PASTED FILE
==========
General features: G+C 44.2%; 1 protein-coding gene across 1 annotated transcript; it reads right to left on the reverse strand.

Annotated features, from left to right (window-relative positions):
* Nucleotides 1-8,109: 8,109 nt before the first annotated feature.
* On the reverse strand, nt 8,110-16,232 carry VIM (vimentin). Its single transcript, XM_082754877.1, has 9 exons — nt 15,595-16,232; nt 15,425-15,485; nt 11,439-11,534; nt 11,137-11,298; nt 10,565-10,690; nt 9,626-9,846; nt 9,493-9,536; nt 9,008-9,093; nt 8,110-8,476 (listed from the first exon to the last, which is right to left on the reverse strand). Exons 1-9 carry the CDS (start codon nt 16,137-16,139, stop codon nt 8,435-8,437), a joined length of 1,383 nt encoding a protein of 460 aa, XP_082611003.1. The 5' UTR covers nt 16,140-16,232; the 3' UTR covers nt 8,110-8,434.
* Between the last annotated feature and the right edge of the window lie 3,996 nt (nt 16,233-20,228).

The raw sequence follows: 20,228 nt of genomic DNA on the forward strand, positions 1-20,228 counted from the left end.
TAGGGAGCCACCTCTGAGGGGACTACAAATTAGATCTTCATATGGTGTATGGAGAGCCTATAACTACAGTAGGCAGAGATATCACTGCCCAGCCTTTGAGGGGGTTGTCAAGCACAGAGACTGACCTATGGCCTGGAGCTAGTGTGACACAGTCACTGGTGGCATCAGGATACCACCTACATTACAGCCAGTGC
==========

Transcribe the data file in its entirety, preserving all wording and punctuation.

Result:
General features: G+C 44.2%; 1 protein-coding gene across 1 annotated transcript; it reads right to left on the reverse strand.

Annotated features, from left to right (window-relative positions):
* Nucleotides 1-8,109: 8,109 nt before the first annotated feature.
* On the reverse strand, nt 8,110-16,232 carry VIM (vimentin). Its single transcript, XM_082754877.1, has 9 exons — nt 15,595-16,232; nt 15,425-15,485; nt 11,439-11,534; nt 11,137-11,298; nt 10,565-10,690; nt 9,626-9,846; nt 9,493-9,536; nt 9,008-9,093; nt 8,110-8,476 (listed from the first exon to the last, which is right to left on the reverse strand). Exons 1-9 carry the CDS (start codon nt 16,137-16,139, stop codon nt 8,435-8,437), a joined length of 1,383 nt encoding a protein of 460 aa, XP_082611003.1. The 5' UTR covers nt 16,140-16,232; the 3' UTR covers nt 8,110-8,434.
* Between the last annotated feature and the right edge of the window lie 3,996 nt (nt 16,233-20,228).

The raw sequence follows: 20,228 nt of genomic DNA on the forward strand, positions 1-20,228 counted from the left end.
TAGGGAGCCACCTCTGAGGGGACTACAAATTAGATCTTCATATGGTGTATGGAGAGCCTATAACTACAGTAGGCAGAGATATCACTGCCCAGCCTTTGAGGGGGTTGTCAAGCACAGAGACTGACCTATGGCCTGGAGCTAGTGTGACACAGTCACTGGTGGCATCAGGATACCACCTACATTACAGCCAGTGC